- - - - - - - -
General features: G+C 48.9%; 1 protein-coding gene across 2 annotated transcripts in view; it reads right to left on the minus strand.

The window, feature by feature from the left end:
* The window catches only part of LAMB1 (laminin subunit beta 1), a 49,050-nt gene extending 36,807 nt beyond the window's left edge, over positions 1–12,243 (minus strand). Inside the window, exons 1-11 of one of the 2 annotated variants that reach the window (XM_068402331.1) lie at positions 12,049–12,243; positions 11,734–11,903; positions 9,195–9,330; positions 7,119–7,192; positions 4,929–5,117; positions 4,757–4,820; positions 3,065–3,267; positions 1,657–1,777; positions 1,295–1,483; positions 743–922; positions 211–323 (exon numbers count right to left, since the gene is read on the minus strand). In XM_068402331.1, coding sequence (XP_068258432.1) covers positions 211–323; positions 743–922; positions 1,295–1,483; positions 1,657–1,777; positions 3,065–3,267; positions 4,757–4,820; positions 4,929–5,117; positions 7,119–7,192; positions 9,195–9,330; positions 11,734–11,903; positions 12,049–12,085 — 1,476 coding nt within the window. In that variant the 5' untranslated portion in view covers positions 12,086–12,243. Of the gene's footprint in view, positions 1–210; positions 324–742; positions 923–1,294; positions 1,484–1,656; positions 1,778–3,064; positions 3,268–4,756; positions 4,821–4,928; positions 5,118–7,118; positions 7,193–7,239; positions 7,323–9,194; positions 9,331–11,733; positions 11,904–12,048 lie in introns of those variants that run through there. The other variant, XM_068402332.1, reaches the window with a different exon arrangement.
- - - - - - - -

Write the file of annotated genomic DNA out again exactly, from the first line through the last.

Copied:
General features: G+C 48.9%; 1 protein-coding gene across 2 annotated transcripts in view; it reads right to left on the minus strand.

The window, feature by feature from the left end:
* The window catches only part of LAMB1 (laminin subunit beta 1), a 49,050-nt gene extending 36,807 nt beyond the window's left edge, over positions 1–12,243 (minus strand). Inside the window, exons 1-11 of one of the 2 annotated variants that reach the window (XM_068402331.1) lie at positions 12,049–12,243; positions 11,734–11,903; positions 9,195–9,330; positions 7,119–7,192; positions 4,929–5,117; positions 4,757–4,820; positions 3,065–3,267; positions 1,657–1,777; positions 1,295–1,483; positions 743–922; positions 211–323 (exon numbers count right to left, since the gene is read on the minus strand). In XM_068402331.1, coding sequence (XP_068258432.1) covers positions 211–323; positions 743–922; positions 1,295–1,483; positions 1,657–1,777; positions 3,065–3,267; positions 4,757–4,820; positions 4,929–5,117; positions 7,119–7,192; positions 9,195–9,330; positions 11,734–11,903; positions 12,049–12,085 — 1,476 coding nt within the window. In that variant the 5' untranslated portion in view covers positions 12,086–12,243. Of the gene's footprint in view, positions 1–210; positions 324–742; positions 923–1,294; positions 1,484–1,656; positions 1,778–3,064; positions 3,268–4,756; positions 4,821–4,928; positions 5,118–7,118; positions 7,193–7,239; positions 7,323–9,194; positions 9,331–11,733; positions 11,904–12,048 lie in introns of those variants that run through there. The other variant, XM_068402332.1, reaches the window with a different exon arrangement.